I was not allowed to write a letter using my civilian Berlin address as this may entail the letter going through the East German postal authorities so my military address, using the British Forces Post Office, had to be used. Unfortunately, I did not have the address of the brewery so could not write to them direct as there was a possibility of the letter going astray.
What I did was write to my father, who lived in Hartlepool, explained what I wanted to do and enclosed a letter to the Manager of Camerons Brewery asking if I could either buy Camerons Strongarm in Berlin or West Germany through a local distributor or whether it would be possible to have some shipped to me and what the cost would be.
My father always said that he was no one special but I had known for some time that, through his skill at Lawn Bowls, he had made the acquaintances of a wide variety of people. A letter from him mentioned that he played bowls with one of the managers of the brewery, would call down and see him at his work and see what could be done. I should have known!
A further week later, I received a letter from Camerons brewery and what it contained renewed my faith in human nature, the respect that residents of the north east have for the military, and the influence my father, ‘who is no one special’, has on people. A box of 24 bottles could be shipped and trucked, through normal channels to a military postal sorting office in Hannover where it would then be sent by road to the British Forces Post Office headquarters in Berlin. All I had to do was collect it. The cost? The brewery would use this as a possible future transportation project and the only cost to me would be what I would pay for it in UK. The letter added that as my father had agreed to give a bowls lesson to the manager’s son, I could consider the beer paid for.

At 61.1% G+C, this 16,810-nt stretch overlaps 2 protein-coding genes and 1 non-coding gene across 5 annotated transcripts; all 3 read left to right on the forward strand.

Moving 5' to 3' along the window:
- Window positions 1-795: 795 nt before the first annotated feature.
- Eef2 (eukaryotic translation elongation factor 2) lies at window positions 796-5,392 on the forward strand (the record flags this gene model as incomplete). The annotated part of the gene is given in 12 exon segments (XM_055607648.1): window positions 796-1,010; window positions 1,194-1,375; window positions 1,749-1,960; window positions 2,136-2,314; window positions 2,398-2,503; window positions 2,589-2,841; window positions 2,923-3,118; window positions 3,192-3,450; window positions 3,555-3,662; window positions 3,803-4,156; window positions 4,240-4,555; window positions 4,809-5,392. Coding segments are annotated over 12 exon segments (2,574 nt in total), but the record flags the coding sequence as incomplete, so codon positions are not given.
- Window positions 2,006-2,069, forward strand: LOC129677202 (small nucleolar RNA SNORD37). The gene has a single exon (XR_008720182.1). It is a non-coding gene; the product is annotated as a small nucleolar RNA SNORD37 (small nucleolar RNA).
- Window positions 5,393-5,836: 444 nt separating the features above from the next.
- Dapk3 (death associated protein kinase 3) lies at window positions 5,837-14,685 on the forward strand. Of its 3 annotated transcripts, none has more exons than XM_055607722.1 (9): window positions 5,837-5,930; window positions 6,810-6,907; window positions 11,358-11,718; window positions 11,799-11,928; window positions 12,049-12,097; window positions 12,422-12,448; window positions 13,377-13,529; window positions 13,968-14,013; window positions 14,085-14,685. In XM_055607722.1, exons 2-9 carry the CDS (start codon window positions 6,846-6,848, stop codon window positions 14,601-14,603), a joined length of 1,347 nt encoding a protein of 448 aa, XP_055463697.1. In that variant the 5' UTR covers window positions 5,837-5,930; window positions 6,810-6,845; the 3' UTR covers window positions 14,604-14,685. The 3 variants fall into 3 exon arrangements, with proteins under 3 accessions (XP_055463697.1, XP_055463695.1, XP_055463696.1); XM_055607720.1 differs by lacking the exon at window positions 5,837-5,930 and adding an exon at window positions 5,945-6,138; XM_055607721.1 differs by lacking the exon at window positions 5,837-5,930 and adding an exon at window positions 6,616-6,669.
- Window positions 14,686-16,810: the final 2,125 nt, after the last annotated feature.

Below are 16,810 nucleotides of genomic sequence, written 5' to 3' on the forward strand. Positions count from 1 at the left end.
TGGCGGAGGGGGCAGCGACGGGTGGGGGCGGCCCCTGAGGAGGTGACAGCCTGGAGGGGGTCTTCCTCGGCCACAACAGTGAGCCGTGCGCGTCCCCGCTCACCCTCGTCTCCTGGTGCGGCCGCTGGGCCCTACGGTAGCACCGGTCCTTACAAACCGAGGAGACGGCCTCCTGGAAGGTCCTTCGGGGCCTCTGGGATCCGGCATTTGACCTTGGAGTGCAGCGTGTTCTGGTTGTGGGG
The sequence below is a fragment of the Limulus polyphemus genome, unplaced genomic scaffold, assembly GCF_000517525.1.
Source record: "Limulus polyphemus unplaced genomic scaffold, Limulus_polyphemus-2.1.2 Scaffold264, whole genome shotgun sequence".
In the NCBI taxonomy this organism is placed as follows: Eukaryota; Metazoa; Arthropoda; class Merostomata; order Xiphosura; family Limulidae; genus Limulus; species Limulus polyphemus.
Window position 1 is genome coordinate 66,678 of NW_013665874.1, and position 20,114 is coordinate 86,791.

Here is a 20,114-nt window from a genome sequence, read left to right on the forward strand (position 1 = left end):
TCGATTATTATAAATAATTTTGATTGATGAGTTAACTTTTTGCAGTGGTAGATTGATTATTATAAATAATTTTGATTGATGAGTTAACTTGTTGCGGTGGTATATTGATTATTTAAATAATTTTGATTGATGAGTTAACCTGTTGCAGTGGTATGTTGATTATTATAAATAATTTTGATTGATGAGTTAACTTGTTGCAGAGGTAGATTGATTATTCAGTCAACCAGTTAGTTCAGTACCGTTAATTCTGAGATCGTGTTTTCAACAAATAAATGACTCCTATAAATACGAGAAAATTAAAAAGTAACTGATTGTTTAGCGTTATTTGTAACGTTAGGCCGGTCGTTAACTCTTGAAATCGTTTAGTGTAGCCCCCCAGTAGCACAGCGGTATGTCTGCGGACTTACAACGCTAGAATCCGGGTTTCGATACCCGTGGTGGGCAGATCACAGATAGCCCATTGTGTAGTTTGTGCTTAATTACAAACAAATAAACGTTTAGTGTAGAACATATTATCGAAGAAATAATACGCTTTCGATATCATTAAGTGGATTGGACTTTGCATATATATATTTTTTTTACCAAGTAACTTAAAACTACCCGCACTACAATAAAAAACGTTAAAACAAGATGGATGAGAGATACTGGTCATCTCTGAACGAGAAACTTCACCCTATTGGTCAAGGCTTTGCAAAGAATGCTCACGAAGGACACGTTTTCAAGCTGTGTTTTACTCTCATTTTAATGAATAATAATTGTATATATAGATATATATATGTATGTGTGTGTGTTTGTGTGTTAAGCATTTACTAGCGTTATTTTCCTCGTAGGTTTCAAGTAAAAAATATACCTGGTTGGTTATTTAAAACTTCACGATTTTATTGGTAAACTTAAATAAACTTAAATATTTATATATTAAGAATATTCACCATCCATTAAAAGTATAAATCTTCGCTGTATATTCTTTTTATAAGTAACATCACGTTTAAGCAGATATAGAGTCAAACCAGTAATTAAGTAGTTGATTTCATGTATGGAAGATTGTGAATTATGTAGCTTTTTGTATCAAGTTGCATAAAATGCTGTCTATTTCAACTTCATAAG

At the next meeting of the Allied Kommandatura it was with great pleasure that I was able to present a box of 24 bottles of Camerons Strongarm to a KGB spy. I never met Major Orlov again but word did filter down that he had asked the Military Commission of the Russian embassy in London if someone could travel to a small town on the north east coast of England on a shopping trip. Whether this was true or not, or whether he was successful, I have no idea.
And so it was that I had the privilege of giving a Russian spy some Camerons Strongarm.
A slight twist in the tale was that when I went to collect the box, I found that there were two! In the documents was a letter recognising the fact that trying to arrange this shipment must be thirsty work! I wonder if my Dad had to give a second lesson?